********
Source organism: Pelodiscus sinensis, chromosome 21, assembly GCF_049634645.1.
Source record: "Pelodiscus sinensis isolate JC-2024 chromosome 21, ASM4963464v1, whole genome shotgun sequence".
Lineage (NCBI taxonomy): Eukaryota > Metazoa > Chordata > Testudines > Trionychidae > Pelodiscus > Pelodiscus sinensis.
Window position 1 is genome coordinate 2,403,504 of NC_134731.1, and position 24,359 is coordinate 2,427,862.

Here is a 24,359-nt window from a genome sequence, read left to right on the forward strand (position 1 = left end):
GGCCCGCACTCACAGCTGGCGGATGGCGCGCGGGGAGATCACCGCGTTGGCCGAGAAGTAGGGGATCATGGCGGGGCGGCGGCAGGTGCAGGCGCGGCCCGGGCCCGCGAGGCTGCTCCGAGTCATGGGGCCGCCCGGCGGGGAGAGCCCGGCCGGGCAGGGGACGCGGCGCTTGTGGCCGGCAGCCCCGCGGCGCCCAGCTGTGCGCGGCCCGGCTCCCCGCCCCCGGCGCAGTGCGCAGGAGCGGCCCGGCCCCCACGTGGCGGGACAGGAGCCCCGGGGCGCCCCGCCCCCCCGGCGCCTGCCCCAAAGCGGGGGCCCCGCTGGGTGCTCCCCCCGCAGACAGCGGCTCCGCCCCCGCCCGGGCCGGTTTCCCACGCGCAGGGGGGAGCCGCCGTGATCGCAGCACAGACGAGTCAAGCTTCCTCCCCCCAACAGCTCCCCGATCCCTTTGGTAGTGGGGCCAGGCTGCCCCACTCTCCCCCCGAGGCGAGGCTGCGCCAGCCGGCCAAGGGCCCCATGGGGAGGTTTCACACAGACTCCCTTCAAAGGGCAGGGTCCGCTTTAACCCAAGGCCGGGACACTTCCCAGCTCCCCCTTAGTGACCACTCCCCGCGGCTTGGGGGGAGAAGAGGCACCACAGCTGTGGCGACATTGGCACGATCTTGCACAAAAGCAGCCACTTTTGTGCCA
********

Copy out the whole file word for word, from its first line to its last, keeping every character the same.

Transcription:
Source organism: Pelodiscus sinensis, chromosome 21, assembly GCF_049634645.1.
Source record: "Pelodiscus sinensis isolate JC-2024 chromosome 21, ASM4963464v1, whole genome shotgun sequence".
Lineage (NCBI taxonomy): Eukaryota > Metazoa > Chordata > Testudines > Trionychidae > Pelodiscus > Pelodiscus sinensis.
Window position 1 is genome coordinate 2,403,504 of NC_134731.1, and position 24,359 is coordinate 2,427,862.

Here is a 24,359-nt window from a genome sequence, read left to right on the forward strand (position 1 = left end):
GGCCCGCACTCACAGCTGGCGGATGGCGCGCGGGGAGATCACCGCGTTGGCCGAGAAGTAGGGGATCATGGCGGGGCGGCGGCAGGTGCAGGCGCGGCCCGGGCCCGCGAGGCTGCTCCGAGTCATGGGGCCGCCCGGCGGGGAGAGCCCGGCCGGGCAGGGGACGCGGCGCTTGTGGCCGGCAGCCCCGCGGCGCCCAGCTGTGCGCGGCCCGGCTCCCCGCCCCCGGCGCAGTGCGCAGGAGCGGCCCGGCCCCCACGTGGCGGGACAGGAGCCCCGGGGCGCCCCGCCCCCCCGGCGCCTGCCCCAAAGCGGGGGCCCCGCTGGGTGCTCCCCCCGCAGACAGCGGCTCCGCCCCCGCCCGGGCCGGTTTCCCACGCGCAGGGGGGAGCCGCCGTGATCGCAGCACAGACGAGTCAAGCTTCCTCCCCCCAACAGCTCCCCGATCCCTTTGGTAGTGGGGCCAGGCTGCCCCACTCTCCCCCCGAGGCGAGGCTGCGCCAGCCGGCCAAGGGCCCCATGGGGAGGTTTCACACAGACTCCCTTCAAAGGGCAGGGTCCGCTTTAACCCAAGGCCGGGACACTTCCCAGCTCCCCCTTAGTGACCACTCCCCGCGGCTTGGGGGGAGAAGAGGCACCACAGCTGTGGCGACATTGGCACGATCTTGCACAAAAGCAGCCACTTTTGTGCCA